Audi calls it "S-Tronic," Toyota calls it "MultiMode," Fiat calls it "Speedgear," and at Ford
it's called "Durashift EST." These are all different names that all refer to the same kind of technology. More generically, it's called "semi-automatic" transmission, and what it really means is "clutch less manual," which is not
the same thing as the "Tiptronic" technology used by some of the same manufacturers that allows the driver of a truly automatic car some control over up shifting and down shifting.
Whatever you call it (and there are many more names for this technology than those listed above), a semi-automatic transmission uses electronic sensors, actuators and processors to shift gears as the driver directs. The electronics take the place of the clutch pedal, which, as those familiar with driving stick know, has to be depressed before a gear change can be made. The clutch is now controlled by the electronics, which synchronize with torque and timing necessary for quick, smooth gear shifting.
The concept of clutch less manual transmission was designed by European automakers in order to offer their customers a driving experience that was better overall, especially in cities where stop-and-go traffic
caused by congested streets is normal.
There are two basic types of semi-automatic transmission in wide use. They are:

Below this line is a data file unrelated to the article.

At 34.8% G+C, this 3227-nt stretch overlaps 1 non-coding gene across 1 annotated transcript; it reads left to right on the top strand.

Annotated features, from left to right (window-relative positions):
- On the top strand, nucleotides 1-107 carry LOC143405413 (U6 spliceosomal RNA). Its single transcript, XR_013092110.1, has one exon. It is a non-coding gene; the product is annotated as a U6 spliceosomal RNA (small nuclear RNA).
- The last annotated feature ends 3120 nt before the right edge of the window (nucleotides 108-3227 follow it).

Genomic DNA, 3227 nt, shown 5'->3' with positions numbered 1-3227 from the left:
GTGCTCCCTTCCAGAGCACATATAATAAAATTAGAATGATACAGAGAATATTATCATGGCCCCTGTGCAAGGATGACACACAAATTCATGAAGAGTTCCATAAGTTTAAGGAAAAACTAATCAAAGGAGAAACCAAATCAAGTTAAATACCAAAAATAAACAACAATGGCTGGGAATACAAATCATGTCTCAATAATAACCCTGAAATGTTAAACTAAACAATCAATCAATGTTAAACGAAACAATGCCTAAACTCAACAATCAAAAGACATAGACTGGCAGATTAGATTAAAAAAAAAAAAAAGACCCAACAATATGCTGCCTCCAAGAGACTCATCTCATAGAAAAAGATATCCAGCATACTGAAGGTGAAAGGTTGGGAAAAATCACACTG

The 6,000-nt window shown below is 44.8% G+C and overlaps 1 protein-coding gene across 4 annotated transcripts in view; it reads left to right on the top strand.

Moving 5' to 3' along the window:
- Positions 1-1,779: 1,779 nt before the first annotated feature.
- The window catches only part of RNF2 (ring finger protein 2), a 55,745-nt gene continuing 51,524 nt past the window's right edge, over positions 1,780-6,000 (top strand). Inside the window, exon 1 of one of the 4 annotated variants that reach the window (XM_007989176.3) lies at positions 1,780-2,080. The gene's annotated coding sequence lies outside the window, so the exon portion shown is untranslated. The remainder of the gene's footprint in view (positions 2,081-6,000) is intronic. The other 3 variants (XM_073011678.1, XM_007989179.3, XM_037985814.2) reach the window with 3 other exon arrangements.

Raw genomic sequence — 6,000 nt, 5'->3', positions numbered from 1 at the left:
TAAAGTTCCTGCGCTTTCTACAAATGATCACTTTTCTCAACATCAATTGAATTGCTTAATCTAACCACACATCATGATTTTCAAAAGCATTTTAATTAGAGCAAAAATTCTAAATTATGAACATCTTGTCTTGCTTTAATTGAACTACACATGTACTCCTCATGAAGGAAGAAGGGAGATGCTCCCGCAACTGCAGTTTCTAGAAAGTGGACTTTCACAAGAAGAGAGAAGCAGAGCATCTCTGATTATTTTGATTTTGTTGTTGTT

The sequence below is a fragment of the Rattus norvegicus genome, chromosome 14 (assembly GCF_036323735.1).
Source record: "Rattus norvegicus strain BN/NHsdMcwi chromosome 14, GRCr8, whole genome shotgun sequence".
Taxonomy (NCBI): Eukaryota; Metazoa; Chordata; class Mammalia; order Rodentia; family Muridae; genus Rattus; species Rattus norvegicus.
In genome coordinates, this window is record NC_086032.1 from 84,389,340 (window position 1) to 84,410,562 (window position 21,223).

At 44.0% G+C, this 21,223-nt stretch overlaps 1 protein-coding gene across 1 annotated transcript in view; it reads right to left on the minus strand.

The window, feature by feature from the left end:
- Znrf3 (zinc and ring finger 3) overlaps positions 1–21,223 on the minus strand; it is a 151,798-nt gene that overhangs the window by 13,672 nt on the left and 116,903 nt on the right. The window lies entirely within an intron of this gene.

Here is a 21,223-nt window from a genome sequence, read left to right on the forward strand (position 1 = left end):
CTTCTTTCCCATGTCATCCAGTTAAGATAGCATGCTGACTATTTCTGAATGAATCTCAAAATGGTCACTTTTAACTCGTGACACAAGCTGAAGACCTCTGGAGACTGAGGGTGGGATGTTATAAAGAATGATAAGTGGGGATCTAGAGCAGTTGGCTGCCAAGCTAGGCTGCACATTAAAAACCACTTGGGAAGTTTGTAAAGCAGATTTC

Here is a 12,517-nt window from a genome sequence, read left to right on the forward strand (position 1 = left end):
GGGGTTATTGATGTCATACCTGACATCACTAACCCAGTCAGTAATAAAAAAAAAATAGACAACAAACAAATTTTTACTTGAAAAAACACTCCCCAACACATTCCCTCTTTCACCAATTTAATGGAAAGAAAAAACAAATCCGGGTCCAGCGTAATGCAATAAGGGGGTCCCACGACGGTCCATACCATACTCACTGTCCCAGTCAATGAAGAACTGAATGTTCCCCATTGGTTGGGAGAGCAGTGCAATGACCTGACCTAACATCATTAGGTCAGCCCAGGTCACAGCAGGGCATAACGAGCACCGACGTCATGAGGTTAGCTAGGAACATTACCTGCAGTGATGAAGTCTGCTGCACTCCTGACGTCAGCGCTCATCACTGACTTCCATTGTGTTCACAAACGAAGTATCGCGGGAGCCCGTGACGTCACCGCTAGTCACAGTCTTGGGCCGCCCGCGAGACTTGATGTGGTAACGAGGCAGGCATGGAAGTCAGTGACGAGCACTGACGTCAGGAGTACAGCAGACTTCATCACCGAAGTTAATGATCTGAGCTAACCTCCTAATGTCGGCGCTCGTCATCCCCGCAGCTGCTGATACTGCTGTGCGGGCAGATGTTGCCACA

. Direct-Shift Gearbox (DSG): This system has two clutch packs driven by the engine. The inner clutch pack drives gears 2, 4, and 6, while the outer one drives gears 1, 3, 5 and reverse. Instead of a standard dry clutch, each pack is a collection of four small wet clutch plates that are interleaved. To save space, the assemblies are concentric. The alternate clutch's gearing can be pre-selected allowing predictive shifts to take place while the other section is in use, which results in almost no unpowered time during shifting. DSG can upshift in 8 milliseconds. This is also known as a Twin-Clutch Gearbox or Dual Clutch Transmission (DCT). A dry-plate version of this technology is under development, but hasn't yet been made available to the public. This is the clutch less system favored by the cars in the Volkswagen
. Electrohydraulic Manual Transmission: This system is allows the driver to select their gear of choice even when the engine is operating near or at the redline, though some makers have limited this function. Many versions of this system limit up shifting and down shifting to one gear at a time, which is referred to as "sequential" mode. Unlike DSG there is only one clutch pack, giving most cars with this transmission handling that is not quite as smooth or fast as the gear shifting in the dual-clutch version. Manufactures using this version of semi-automatic transmission include BMW.
Both types of semi-automatic transmission allow cars to be driven without the need for torque converters (the clutch serves this function), and both are often used with Formula 1-style paddle shifters, paddles on either side of the steering wheel, that allow the driver to up shift or down shift without having to look down. In newer cars a digital display shows the current gear, as well.
Semi-automatic transmissions are generally found in performance models, and sport models, and are often an optional upgrade over a default manual transmission option.